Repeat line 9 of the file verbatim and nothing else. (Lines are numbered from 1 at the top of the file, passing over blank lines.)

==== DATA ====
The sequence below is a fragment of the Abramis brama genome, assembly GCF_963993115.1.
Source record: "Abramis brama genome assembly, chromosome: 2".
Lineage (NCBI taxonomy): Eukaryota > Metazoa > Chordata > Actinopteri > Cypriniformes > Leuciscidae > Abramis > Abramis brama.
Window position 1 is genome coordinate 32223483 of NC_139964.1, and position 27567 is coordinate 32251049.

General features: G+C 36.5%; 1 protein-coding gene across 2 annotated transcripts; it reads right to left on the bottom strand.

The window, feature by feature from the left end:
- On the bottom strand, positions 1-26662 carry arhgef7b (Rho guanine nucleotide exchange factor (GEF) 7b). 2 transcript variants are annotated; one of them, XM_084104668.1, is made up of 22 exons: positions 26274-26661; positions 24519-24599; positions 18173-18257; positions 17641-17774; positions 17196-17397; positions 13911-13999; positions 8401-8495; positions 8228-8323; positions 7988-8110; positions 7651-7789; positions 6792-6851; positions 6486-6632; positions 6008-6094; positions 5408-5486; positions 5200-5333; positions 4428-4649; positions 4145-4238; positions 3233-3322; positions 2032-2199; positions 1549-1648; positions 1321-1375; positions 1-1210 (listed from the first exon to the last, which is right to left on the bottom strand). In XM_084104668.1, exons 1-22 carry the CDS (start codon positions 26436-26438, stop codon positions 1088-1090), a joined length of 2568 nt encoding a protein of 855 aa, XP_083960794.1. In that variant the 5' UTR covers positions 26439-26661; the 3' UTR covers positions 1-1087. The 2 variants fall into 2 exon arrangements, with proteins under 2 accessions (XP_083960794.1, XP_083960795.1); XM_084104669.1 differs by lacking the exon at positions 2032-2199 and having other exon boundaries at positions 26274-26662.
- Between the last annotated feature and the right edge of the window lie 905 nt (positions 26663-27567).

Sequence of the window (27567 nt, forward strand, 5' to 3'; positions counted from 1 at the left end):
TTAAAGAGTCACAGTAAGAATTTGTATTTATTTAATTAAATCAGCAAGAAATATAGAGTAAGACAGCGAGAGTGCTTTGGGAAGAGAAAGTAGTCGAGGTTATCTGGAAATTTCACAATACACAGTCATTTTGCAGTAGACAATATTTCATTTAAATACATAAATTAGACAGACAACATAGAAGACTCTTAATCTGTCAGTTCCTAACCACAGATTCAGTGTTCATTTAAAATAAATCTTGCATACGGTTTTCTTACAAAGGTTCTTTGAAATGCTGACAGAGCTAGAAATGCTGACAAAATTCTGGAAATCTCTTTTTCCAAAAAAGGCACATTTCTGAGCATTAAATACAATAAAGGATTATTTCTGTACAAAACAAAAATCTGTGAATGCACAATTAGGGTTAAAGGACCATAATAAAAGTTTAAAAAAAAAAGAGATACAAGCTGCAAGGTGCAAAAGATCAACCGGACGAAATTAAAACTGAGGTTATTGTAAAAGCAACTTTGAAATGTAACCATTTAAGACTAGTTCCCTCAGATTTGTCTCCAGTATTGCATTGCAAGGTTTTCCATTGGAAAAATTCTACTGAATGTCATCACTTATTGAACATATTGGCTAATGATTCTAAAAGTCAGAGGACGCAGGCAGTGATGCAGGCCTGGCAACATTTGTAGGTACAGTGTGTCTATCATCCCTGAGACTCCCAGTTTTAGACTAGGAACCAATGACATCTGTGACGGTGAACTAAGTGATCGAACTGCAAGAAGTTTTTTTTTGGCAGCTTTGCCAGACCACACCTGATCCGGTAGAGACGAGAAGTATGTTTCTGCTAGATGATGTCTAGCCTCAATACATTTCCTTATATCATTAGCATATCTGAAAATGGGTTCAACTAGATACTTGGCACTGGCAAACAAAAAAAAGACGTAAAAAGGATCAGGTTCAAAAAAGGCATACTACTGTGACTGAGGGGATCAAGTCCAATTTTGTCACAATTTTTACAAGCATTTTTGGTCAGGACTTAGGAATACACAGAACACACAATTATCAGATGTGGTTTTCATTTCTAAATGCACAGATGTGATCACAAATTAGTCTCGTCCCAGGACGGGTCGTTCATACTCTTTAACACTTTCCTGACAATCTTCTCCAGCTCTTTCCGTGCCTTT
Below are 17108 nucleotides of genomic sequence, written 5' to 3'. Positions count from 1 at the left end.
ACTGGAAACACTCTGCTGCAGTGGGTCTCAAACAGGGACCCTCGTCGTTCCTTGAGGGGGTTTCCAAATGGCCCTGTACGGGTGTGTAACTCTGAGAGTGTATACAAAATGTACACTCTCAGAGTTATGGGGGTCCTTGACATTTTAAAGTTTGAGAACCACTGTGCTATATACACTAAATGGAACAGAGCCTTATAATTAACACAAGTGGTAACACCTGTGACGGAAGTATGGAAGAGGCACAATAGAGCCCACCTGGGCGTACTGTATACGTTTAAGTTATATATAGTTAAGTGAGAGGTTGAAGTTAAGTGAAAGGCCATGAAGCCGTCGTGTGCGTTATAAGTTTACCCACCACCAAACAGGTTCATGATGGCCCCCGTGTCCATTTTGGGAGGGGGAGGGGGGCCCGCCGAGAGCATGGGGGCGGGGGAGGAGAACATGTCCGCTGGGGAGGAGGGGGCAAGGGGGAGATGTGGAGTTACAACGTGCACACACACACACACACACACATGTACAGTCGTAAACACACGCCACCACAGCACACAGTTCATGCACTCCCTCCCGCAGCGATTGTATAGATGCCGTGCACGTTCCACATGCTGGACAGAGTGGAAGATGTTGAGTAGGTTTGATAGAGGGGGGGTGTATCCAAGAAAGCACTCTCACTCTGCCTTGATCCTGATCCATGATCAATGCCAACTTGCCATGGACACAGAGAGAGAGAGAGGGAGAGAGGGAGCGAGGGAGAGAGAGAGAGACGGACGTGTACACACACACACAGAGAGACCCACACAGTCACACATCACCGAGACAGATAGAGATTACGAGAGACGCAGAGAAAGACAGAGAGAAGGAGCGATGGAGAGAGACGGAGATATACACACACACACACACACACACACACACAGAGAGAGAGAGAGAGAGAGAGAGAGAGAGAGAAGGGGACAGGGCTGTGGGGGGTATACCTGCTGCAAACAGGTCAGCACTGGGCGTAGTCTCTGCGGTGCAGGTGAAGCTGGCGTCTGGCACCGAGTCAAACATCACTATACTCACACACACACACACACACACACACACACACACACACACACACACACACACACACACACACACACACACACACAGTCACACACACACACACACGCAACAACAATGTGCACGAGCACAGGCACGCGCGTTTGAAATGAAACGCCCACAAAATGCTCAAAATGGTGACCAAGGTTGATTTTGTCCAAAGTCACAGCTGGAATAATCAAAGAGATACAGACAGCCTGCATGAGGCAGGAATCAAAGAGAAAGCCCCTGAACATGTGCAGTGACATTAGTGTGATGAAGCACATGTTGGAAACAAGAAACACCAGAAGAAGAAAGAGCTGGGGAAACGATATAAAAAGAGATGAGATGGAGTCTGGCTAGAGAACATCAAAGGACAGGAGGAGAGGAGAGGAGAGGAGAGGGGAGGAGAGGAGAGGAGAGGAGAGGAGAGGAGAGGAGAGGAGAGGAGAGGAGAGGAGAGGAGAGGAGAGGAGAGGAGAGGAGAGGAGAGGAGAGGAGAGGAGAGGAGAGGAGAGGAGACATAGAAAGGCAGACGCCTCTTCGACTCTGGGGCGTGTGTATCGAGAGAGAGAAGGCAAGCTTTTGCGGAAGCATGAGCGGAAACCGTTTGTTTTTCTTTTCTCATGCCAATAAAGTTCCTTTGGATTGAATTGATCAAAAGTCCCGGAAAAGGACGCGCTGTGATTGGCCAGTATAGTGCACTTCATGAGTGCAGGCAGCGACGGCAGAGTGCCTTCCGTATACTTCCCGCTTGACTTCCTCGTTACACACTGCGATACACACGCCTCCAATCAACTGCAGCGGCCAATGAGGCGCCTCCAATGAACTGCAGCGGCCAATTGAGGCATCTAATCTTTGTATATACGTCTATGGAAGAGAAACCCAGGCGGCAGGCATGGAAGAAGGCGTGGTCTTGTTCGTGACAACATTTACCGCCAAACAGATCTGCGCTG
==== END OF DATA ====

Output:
Sequence of the window (27567 nt, forward strand, 5' to 3'; positions counted from 1 at the left end):